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PLoS Genet. 2014 Jun 19;10(6):e1004433. doi: 10.1371/journal.pgen.1004433. eCollection 2014 Jun.

A novel peptidoglycan binding protein crucial for PBP1A-mediated cell wall biogenesis in Vibrio cholerae.

Author information

1
Division of Infectious Diseases, Brigham & Women's Hospital and Department of Microbiology and Immunobiology, Harvard Medical School, Boston, Massachusetts, United States of America; Howard Hughes Medical Institute, Chevy Chase, Maryland, United States of America.
2
Division of Infectious Diseases, Brigham & Women's Hospital and Department of Microbiology and Immunobiology, Harvard Medical School, Boston, Massachusetts, United States of America.
3
Laboratory for Molecular Infection Medicine Sweden, Department of Molecular Biology, Umeå University, Umeå, Sweden.

Abstract

The bacterial cell wall, which is comprised of a mesh of polysaccharide strands crosslinked via peptide bridges (peptidoglycan, PG), is critical for maintenance of cell shape and survival. PG assembly is mediated by a variety of Penicillin Binding Proteins (PBP) whose fundamental activities have been characterized in great detail; however, there is limited knowledge of the factors that modulate their activities in different environments or growth phases. In Vibrio cholerae, the cause of cholera, PG synthesis during the transition into stationary phase is primarily mediated by the bifunctional enzyme PBP1A. Here, we screened an ordered V. cholerae transposon library for mutants that are sensitive to growth inhibition by non-canonical D-amino acids (DAA), which prevent growth and maintenance of cell shape in PBP1A-deficient V. cholerae. In addition to PBP1A and its lipoprotein activator LpoA, we found that CsiV, a small periplasmic protein with no previously described function, is essential for growth in the presence of DAA. Deletion of csiV, like deletion of lpoA or the PBP1A-encoding gene mrcA, causes cells to lose their rod shape in the presence of DAA or the beta-lactam antibiotic cefsulodin, and all three mutations are synthetically lethal with deletion of mrcB, which encodes PBP1B, V. cholerae's second key bifunctional PBP. CsiV interacts with LpoA and PG but apparently not with PBP1A, supporting the hypothesis that CsiV promotes LpoA's role as an activator of PBP1A, and thereby modulates V. cholerae PG biogenesis. Finally, the requirement for CsiV in PBP1A-mediated growth of V. cholerae can be overcome either by augmenting PG synthesis or by reducing PG degradation, thereby highlighting the importance of balancing these two processes for bacterial survival.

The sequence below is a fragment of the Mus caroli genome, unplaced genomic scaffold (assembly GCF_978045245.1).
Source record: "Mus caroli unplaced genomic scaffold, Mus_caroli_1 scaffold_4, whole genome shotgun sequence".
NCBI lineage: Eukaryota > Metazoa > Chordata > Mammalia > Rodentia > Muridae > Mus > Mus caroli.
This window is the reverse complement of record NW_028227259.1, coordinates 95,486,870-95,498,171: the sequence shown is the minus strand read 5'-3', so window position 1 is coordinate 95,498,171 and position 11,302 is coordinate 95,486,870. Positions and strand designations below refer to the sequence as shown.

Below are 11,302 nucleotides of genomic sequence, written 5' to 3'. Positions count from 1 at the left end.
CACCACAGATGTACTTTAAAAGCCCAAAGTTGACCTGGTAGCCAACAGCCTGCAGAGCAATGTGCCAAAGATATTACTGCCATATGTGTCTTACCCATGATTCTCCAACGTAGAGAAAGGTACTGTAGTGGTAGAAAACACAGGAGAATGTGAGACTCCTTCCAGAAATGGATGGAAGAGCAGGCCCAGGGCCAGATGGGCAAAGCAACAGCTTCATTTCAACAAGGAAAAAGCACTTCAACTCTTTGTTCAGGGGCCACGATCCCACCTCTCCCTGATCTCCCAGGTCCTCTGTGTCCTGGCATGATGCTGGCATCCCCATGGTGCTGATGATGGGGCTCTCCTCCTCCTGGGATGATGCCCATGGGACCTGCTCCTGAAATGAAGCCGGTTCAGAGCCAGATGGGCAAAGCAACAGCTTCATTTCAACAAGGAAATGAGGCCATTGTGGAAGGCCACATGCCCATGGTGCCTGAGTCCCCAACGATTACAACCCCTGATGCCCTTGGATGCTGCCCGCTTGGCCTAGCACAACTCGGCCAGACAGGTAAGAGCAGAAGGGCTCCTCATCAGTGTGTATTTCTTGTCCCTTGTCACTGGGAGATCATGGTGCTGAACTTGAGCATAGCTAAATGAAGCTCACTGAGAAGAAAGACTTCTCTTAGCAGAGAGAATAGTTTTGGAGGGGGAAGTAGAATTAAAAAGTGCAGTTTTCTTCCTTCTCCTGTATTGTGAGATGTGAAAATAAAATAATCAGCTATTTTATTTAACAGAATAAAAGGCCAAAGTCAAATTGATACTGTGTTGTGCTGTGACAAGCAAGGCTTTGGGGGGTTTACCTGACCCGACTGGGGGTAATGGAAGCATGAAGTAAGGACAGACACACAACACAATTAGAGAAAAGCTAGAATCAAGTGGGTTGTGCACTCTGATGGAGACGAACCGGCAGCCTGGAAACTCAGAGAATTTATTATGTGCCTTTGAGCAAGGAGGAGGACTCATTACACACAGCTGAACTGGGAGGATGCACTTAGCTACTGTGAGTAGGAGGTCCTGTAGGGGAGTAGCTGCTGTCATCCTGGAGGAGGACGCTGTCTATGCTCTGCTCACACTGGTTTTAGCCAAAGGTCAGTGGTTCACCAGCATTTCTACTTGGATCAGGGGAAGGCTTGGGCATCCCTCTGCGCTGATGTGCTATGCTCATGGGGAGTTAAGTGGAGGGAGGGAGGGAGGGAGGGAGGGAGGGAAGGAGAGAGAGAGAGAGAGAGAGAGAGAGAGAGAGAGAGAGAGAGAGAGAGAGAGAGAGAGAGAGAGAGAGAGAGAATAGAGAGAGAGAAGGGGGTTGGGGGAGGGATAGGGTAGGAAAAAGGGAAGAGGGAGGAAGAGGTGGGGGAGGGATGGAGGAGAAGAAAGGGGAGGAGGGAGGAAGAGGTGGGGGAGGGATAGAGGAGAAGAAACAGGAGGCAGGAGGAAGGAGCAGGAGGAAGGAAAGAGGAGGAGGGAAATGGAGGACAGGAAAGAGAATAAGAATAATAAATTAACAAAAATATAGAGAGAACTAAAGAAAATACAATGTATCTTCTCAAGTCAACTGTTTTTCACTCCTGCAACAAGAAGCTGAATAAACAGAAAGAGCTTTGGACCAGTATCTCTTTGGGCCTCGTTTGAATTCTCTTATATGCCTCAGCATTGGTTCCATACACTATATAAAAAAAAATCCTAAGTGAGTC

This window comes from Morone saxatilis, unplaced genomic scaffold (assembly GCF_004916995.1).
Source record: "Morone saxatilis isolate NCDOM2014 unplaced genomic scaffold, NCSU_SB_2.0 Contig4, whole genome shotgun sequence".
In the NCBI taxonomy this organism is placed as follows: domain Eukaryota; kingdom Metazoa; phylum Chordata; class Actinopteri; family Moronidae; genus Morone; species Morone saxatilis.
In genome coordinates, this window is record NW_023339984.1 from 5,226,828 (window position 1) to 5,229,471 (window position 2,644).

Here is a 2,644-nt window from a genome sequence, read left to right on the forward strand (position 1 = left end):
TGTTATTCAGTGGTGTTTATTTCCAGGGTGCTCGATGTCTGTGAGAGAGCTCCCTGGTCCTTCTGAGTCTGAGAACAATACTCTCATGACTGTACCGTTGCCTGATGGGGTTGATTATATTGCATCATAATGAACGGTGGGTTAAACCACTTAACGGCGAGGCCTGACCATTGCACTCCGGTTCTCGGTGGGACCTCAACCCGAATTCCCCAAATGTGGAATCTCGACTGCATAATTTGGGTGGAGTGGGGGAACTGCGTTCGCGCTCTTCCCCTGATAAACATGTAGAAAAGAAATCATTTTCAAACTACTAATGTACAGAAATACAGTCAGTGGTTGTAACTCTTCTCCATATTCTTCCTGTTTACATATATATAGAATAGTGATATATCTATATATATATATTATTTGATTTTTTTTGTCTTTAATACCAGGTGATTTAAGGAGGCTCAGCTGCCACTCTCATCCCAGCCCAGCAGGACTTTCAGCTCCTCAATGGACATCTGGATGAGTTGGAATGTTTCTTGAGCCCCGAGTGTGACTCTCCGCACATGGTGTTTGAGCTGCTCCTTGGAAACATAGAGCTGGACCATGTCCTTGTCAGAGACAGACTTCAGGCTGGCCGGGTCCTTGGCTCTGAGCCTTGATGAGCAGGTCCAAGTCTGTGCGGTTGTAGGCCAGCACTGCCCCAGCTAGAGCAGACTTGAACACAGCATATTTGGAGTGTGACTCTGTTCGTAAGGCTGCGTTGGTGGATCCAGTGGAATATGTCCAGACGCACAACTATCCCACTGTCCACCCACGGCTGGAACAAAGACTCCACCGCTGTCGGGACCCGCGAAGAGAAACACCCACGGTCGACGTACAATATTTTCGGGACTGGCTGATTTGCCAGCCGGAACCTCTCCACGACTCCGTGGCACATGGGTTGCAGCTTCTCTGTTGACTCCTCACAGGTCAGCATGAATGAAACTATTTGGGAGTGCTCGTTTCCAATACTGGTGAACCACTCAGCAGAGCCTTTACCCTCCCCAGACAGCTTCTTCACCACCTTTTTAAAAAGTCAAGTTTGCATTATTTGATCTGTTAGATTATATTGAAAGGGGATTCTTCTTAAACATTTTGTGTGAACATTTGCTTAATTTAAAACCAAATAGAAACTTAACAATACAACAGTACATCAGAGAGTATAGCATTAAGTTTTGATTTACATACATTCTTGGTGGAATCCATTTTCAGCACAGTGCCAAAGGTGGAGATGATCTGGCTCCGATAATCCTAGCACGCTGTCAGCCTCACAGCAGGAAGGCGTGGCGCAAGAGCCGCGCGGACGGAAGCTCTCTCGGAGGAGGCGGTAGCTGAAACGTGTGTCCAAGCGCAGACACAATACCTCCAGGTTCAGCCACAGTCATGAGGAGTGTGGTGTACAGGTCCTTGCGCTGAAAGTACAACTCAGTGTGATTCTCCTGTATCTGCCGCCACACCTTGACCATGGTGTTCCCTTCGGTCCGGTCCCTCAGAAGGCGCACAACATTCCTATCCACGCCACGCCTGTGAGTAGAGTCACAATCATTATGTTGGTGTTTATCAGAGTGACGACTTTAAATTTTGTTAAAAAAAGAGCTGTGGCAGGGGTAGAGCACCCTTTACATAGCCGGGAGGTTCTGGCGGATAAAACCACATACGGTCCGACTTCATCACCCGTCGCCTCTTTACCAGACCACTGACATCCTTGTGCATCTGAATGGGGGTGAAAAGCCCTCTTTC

PMID:
24945690
PMCID:
PMC4063736
DOI:
10.1371/journal.pgen.1004433
[Indexed for MEDLINE]
Free PMC Article

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